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SUDS Diving: It’s NOT What You Think, It’s BETTER!

( – When you think of the word “suds”, different images may come to mind.  A frothy beer on a hot summer day, or perhaps a baby playing in a bubble bath.  When I think of “suds”, I think about brave men and women serving in the wars in the Middle East. (photos courtesy of Howard Ehrenberg)

You are probably wondering how I’m making that connection.  SUDS is the acronym for Soldiers Undertaking Disabled Scuba, a diving rehab program taking place at Walter Reed Army Medical Center and Bethesda Navy Hospital.  SUDS began in 2007 when John Thompson realized that the injured soldiers coming back from Operation Enduring Freedom and Operation Iraqi Freedom perhaps could benefit from the environment Scuba provides.

After volunteering with the Red Cross at the hospital, and because of his long history in diving, Thompson was placed to assist in the therapy pool program.  As he interacted with the wounded soldiers, he saw the potential that scuba would offer, considering it’s neutral environment. Thompson calls “water the great equalizer.  Many things are easier to do in the water with these types of injuries. It’s part rehabilitation, part confidence building, part adventure for these wounded warriors.”

Along with the Chief of Physical Therapy, also a scuba diver, the SUDS program was born. Now, SUDS is part of the therapeutic activities available at WRAMC and BNH, as a chapter of the Wounded Warriors and Disabled Sports Program.  The results are obvious. “The biggest thing I hear from the vets is that they have a freedom underwater that they just don’t have on land,” says Thompson. “A lot of the pain and pressure from the prosthetics just goes away.”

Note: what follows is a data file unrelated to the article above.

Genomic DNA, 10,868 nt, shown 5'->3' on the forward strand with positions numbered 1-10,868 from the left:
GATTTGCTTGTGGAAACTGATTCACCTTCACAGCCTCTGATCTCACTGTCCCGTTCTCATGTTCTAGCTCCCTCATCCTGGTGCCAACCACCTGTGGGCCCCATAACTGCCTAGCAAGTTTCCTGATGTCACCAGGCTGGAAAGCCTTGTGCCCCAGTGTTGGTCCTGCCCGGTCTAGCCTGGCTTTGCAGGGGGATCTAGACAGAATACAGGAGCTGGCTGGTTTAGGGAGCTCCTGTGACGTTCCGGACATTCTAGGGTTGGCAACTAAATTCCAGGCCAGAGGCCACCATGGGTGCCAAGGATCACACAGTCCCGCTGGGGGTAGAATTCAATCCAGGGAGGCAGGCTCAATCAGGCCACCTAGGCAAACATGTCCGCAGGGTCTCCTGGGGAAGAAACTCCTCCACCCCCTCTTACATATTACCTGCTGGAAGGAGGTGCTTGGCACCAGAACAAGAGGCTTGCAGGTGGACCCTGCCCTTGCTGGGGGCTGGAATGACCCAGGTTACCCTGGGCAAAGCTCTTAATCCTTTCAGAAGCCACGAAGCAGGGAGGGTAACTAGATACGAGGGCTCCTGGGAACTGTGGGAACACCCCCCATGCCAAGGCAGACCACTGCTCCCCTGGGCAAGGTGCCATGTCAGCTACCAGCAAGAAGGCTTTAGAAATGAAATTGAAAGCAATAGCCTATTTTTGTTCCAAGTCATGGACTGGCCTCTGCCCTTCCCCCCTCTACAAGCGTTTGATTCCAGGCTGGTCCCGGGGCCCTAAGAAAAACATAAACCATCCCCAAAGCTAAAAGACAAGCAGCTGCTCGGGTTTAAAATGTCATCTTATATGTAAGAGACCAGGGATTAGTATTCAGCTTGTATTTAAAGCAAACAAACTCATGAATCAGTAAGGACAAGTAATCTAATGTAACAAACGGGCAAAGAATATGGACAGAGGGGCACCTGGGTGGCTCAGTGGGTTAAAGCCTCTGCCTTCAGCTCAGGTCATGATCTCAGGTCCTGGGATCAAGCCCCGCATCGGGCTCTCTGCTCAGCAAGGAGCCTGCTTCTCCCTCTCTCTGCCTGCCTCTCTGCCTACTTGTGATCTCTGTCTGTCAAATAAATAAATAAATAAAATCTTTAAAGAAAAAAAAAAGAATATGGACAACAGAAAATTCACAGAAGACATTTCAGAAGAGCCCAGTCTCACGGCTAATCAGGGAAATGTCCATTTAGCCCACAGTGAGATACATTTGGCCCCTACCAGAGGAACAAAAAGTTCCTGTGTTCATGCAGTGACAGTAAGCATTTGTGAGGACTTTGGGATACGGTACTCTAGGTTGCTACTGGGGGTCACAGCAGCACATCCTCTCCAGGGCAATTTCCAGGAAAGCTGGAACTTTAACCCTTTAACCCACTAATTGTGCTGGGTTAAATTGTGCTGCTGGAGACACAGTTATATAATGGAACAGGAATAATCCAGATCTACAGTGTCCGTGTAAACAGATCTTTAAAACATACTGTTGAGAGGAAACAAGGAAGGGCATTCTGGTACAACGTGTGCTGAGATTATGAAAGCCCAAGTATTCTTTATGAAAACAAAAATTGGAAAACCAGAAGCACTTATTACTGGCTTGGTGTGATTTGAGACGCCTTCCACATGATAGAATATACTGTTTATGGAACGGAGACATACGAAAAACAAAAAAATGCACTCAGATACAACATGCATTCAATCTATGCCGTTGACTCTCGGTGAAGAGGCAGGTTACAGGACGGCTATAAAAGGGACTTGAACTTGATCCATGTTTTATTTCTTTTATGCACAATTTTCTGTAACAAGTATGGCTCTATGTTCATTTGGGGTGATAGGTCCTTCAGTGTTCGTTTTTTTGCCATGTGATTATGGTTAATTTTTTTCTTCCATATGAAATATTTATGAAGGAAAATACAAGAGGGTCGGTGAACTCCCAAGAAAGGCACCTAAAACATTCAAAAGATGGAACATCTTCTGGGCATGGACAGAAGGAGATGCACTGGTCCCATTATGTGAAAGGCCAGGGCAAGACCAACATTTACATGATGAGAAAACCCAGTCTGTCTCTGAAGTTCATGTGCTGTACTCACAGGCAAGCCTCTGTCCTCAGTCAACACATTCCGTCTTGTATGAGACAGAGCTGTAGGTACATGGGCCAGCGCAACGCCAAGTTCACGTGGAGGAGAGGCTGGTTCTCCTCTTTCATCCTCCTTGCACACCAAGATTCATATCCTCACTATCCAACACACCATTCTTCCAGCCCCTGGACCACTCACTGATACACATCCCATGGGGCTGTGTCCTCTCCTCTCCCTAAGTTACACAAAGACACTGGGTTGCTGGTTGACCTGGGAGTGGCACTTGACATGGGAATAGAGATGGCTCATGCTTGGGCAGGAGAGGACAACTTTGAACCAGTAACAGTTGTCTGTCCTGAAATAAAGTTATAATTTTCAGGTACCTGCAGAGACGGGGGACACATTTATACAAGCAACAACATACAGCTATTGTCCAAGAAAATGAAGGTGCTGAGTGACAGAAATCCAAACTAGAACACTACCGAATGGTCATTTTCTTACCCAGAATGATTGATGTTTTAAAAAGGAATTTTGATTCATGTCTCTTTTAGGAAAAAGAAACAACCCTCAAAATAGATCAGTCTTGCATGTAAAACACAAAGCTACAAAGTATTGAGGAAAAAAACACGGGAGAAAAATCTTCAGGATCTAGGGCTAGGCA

To date, over 200 soldiers have been trained by SUDS, which is a self-funded, charitable organization that receives no government support.  While the wounded soldiers are rehabilitating at WRAMC, they are given the opportunity to take the scuba classes.  The training begins with the Scuba Diving International (SDI) online training system, then continues with four classes in the pool working on skills, which is instructed by Retired Navy Captain Danny Facciola along with ARC volunteers and former or active military personnel.  Once the confined water is completed, the soldiers have six months to complete the required four open water dives to become certified.  SUDS has a number of trips throughout the year, which provides the opportunity to complete their certifications.

SUDS plans their trips to warm destinations, which have included The Florida Keys, North Carolina, The Virgin Islands, The Caribbean, Bonaire, Fort Lauderdale, Puerto Rico, and Guantanamo Bay.  In addition to training trips, the organization also plans “alumni” trips for the divers.  These trips are designed for the certified divers to get involved with others who have had similar experiences, and Thompson “hopes that SUDS members will begin to organize their own trips with fellow soldiers they meet in the program”.

SUDS is always working on training and planning dive trips, the next scheduled is at the end of July and they are off to Ft Lauderdale.  Following that trip, Curacao, and then in October, Guantanamo Bay, Cuba. The average cost to train and take the dive trips is approximately $1,800.  SUDS has many supporters who believe that the program is valuable for our wounded soldiers and receive private donations, dive shops have fund raising activities and donation of equipment has helped the program grow.

Of course, assistance to keep SUDS moving is always necessary.  A progressive concept is “Sponsor A Soldier”, which allows a person to donate the cost for a soldier’s training and trip to complete certification.

For additional information, visit the SUDS website at


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